Archive for May, 2010

MUSIC: The Big Reveal

Tuesday, May 11th, 2010

If you’re a fan of HGTV and its home decorating shows, then you know that all episodes end with “The Big Reveal.”  The new space is unveiled in all its new glory, and often tears and multiple cries of “Oh My GOD” fill the air.

In the world of marching band, we have our own big reveal.  In seriously competitive groups, there is always much anticipation about what the band’s show will be the next season.  What will the music be?  What is the show’s theme or concept?  For students (and their parents) who will be spending hour upon hour (and much money, blood, sweat, and often tears) working on a band show, this is an important bit of information.

All bands reveal their new show in different ways, but many will make this unveiling into a major event.  This often happens at a Spring Marching Camp when the students get together, add in the new members from the middle school, and begin to work on marching technique and playing skills with an eye on the Fall.

I have seen bands turn out the lights in the bandroom, then dramatically blast the music over the speakers.  Sometimes show shirts are handed out (THAT requires a lot of planning!) and often the music will be handed out and the students get their first chance to play the show.

I used to unveal the show music and theme at my Spring Band Banquet, sometimes even having the guard captain appear in the guard uniform for the next season!  Drama and flair are a plus when making this moment memorable!

All of this may seem a bit “overblown,” but I do think it is always good to create excitement about the marching band.  It gets the community talking, and often encourages new students to stay in the band and participate in the Fall.  An exciting show and concept, and music that makes a great first impression, can really keep students engaged and on task for the Fall.  Make your “big reveal” something that will build momentum towards your best Fall ever!

FITNESS: Forced Rest

Saturday, May 1st, 2010

Workouts and exercise can be addicting, and many hardcore gym rats and bodybuilders have a hard time taking time off.  It is completely logical that your body needs time to recover from workouts, so it also stands to reason that looking at the BIG picture, your body would need some significant rest from time to time.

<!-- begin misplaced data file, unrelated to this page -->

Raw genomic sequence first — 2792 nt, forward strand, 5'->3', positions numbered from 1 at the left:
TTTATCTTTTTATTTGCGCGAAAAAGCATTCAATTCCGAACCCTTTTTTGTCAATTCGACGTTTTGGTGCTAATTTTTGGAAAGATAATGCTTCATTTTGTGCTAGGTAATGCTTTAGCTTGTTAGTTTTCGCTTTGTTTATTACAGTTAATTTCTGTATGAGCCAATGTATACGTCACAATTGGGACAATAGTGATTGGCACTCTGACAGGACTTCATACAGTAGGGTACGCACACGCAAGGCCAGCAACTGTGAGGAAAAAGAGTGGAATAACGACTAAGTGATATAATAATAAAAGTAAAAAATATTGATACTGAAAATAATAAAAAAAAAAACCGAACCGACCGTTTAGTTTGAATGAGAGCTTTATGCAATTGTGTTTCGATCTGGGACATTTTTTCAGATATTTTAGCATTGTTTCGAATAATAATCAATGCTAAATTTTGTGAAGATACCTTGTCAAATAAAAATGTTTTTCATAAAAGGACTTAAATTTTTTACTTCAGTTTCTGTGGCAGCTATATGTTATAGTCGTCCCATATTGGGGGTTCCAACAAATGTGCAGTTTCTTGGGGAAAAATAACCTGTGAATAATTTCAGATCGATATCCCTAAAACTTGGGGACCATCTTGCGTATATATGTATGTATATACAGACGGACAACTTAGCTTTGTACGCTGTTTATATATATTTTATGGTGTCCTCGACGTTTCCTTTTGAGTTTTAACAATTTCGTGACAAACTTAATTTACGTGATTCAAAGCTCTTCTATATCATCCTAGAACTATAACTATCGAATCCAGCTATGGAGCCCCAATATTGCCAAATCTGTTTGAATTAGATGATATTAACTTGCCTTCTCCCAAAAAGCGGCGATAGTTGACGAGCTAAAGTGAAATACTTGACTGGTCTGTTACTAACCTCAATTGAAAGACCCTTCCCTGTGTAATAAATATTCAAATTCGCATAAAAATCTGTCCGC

Professional athletes always give their body a rest from time to time.  Serious bodybuilders will often take a few weeks off from the gym after major competitions to allow their body to rest and recover, and to allow their mind to rest and “reboot” also.

However, those of us who don’t compete and are just serious enthusiasts or lifters often fail to take these rest periods.  Workouts are addicting and we can get a bit obsessive about things.

It also follows that often these rest periods are forced upon us.  Case in point: I just strained my back in the gym during a set of squats.  I am now taking a rest from the gym to let the back recover.   It’s not a serious injury, just a muscle strain, but it’s enough to keep me from going in and lifting.  This rest may just be a few more days, or it could be another week.  Time will tell.

Looking back, I should have seen this coming.  I’ve just been through months of serious training and heavy lifting.  Even the occasional “light day” in the gym often turned into a regular heavy day.  It’s just so much fun to move a lot of weight when you’re doing well and have a good workout partner at your side.

But my systems were off.  I was not stretching as much as usual, was under extra stress outside the gym, was not finding time for my regular cardio…. you get the idea.  And then this strain took care of these issues and forced me to get the rest I likely needed.

So if you find yourself forced into rest, don’t beat yourself up, but accept the “upside” of the situation and embrace the rest period.  Also take this moment to re-evaluate your life systems and see what you need to change….or get back to doing…that will help you resume your workouts in a better way and more “in balance.”  You’ll be back in the gym and enjoying your workouts again very soon.